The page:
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I'm trying to install Windows 7 on my HP Pavilion dv5 laptop but to no avail.

The procedure I'm following is this:

  1. Insert the Windows 7 DVD into my CD/DVD ROM.
  2. Pressing F9 to execute the bootable menu.
  3. Select Interal CD/DVD Bootable.
  4. Press Enter to boot from CD/DVD.

Then there is a black screen with a gray bar loading the setup, and right after the loading process the Windows 7 logo shows (Starting Windows 7).

After this phase I get a black screen whereas all I can see is my mouse on the screen.

I took the same CD/DVD to my Desktop Computer and just after the last phase (Starting Windows 7) the blue screen of the setup has loaded, that is, the problem is not related to the CD/DVD itself.

Can you please help me understand what I'm doing wrong? Is It possible that I can't install Windows 7 on my laptop because I bought It with Vista included? In the BIOS menu there is a field indicating my Factory OS as Vista.

Thank you very much everyone, Guy

share|improve this question
up vote 1 down vote accepted

Sometimes the screen takes a long time to load(it took a long time to load when I formatted my PC too) I'd suggest keep your patience and wait for it to load.

And having Vista pre-installed doesn't make any difference on being able to or not being able to install Windows 7(or any other OS like Ubuntu for that matter)

Additionally you can also try installing Windows 7 from a USB drive. Have a look at this

Here's How:

Create an ISO file from the Windows 7 DVD. If you already know how to create ISO images, fantastic: do it, and then come back here for further instructions on what to do with it.

If you've never created an ISO file from a disc before, check out the tutorial linked above. It'll walk you through installing some free software and then using it to create the ISO. An ISO image is a single file that perfectly represents a disc... in this case, your Windows 7 installation DVD.

Next we're going to work on properly getting that Windows 7 ISO image you just created onto the flash drive.

Download the Windows 7 USB/DVD Download Tool from Microsoft. Once downloaded, execute the file and follow the installation wizard.

This free program from Microsoft, which works in Windows 8, Windows 7, Windows Vista, or Windows XP, will correctly format the USB drive and then copy the contents of your Windows 7 ISO file to the drive.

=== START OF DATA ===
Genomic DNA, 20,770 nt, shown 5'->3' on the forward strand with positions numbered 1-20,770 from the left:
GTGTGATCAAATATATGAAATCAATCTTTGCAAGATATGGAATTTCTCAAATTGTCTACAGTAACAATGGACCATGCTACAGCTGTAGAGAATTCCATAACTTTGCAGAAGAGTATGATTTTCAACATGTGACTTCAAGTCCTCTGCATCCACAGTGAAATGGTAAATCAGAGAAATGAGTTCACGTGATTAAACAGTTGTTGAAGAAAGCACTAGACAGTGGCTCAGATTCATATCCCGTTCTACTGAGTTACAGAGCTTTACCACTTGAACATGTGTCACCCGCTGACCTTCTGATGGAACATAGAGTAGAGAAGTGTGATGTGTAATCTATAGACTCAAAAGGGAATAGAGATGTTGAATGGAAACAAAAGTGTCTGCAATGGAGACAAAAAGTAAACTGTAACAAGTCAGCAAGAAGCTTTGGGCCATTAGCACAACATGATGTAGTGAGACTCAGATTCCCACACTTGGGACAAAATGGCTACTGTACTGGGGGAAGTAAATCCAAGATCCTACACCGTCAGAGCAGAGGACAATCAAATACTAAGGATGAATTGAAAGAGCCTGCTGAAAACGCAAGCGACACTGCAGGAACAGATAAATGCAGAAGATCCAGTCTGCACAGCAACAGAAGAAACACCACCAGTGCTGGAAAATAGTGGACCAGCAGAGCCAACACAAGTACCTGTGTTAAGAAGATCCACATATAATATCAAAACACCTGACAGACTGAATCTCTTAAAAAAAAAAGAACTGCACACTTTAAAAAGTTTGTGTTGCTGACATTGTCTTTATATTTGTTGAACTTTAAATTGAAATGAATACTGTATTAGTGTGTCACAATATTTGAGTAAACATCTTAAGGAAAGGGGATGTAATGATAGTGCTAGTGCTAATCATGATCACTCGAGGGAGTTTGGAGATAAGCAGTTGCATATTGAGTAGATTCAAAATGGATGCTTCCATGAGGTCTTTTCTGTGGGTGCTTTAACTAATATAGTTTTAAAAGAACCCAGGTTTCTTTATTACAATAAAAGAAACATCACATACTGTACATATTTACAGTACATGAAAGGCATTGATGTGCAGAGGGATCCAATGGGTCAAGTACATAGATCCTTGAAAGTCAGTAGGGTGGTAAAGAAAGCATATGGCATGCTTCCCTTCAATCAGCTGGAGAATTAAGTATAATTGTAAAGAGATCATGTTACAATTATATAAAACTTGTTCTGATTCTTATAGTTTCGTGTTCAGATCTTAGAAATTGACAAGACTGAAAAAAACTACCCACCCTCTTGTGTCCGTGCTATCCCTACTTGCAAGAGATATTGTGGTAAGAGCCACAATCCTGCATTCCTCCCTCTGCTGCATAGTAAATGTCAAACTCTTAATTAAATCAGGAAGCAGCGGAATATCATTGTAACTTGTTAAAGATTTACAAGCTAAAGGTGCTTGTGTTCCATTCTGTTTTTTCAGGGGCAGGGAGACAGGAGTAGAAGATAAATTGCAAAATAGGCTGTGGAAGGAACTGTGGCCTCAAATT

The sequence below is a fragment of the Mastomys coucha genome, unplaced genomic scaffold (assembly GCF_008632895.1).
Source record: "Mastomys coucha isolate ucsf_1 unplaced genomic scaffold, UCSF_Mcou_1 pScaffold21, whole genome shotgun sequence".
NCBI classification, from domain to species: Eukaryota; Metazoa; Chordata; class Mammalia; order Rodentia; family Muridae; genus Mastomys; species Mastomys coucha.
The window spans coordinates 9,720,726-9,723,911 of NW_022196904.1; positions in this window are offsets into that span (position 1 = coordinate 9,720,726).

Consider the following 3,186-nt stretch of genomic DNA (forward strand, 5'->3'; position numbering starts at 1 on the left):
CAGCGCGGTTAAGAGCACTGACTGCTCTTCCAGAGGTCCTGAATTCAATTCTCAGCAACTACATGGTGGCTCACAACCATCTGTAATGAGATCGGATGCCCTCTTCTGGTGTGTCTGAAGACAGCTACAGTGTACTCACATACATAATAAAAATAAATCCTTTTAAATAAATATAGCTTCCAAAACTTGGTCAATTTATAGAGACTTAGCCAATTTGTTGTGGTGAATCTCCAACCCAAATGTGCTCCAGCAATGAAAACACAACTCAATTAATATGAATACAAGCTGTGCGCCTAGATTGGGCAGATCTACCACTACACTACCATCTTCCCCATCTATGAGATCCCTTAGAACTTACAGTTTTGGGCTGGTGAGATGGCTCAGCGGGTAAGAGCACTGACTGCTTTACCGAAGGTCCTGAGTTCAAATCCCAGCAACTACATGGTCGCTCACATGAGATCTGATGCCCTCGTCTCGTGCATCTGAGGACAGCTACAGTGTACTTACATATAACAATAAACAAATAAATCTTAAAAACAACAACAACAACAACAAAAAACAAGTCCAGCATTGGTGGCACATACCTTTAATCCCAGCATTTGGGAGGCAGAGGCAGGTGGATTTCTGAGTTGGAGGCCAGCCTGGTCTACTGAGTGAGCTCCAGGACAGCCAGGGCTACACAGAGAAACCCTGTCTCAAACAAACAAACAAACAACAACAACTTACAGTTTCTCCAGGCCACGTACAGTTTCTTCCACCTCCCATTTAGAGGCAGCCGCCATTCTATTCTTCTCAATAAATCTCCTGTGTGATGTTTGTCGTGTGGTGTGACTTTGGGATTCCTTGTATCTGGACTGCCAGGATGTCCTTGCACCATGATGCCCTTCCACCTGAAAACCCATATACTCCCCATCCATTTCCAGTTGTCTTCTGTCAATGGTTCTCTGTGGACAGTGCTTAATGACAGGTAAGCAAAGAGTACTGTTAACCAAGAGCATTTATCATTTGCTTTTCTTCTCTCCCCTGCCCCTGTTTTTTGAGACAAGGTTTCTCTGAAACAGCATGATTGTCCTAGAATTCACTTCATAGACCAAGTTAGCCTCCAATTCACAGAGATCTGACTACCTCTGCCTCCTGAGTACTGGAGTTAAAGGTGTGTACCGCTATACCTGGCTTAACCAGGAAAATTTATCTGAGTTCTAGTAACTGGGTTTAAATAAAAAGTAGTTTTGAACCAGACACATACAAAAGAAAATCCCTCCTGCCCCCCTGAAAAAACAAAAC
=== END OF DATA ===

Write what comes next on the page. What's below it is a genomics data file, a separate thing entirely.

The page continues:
Start the Windows 7 USB DVD Download Tool program, which is probably located in your Start menu or on your Start screen, as well as on your Desktop.

On the Step 1 of 4: Choose ISO file screen, click Browse.

Locate, and then select, your Windows 7 ISO file. Then click Open.

Note: If you downloaded Windows 7 directly from Microsoft, check for the ISO image wherever you tend to store downloaded files. If you manually created an ISO file from your Windows 7 DVD in Step 1 above then it will be wherever you created it to.

Click Open.

Click Next once you're back on the Step 1 of 4 screen.

Click USB device on the Step 2 of 4: Choose media type screen.

On the Step 3 of 4: Insert USB device screen, choose the flash drive or external hard drive you want to put the Windows 7 installation files on.

Tip: If you haven't yet plugged in the flash drive or other device you're using then you can do that now. Just click the blue refresh button to make it show up in the list.

Click the Begin copying button.

Click Erase USB Device if you're prompted to do so on a Not Enough Free Space window. Then click Yes to the confirmation in the next window.

Note: If you don't see this it just means that the flash drive or external hard disk you've selected is already empty.

Important: Any data you have on this USB drive will be erased as part of this process.

On Step 4 of 4: Creating bootable USB device, wait for the Windows 7 USB DVD Download Tool to format the USB drive and then copy the Windows 7 installation files to it from the ISO image you provided.

You'll see a Status of Formatting for several seconds, followed by Copying files. This part might take as long as 30 minutes, maybe even longer, depending on which edition of Windows 7 the ISO file you have is from, as well as on how fast your computer, USB drive, and USB connection is.

Tip: The percentage complete indicator may sit on one or more percentages for a long time. This does not mean anything is wrong.

The next screen you see should say Bootable USB device created successfully.

You can now close the Windows 7 USB DVD Download Tool program. The USB drive can now be used to install Windows 7.

Boot from the USB device to start the Windows 7 setup process.

Tip: You may need to make changes to the boot order in BIOS if the Windows 7 setup process doesn't start when you try to boot from the USB drive. See How To Change the Boot Order in BIOS if you've never done that.

Tip: If you still can't get the flash drive to boot, and you also have a UEFI based computer, see Tip #1 below for help.

Note: If you arrived here from How To Clean Install Windows 7, you can now return to that tutorial and continue installing Windows 7. See How To Install Windows 7 if you weren't doing a clean install or you're not sure what kind of installation to do.
share|improve this answer
Thank you very much! – SyndicatorBBB Apr 21 '13 at 19:34
No problem. Happy to help :) – Karan Raj Baruah Apr 22 '13 at 1:52

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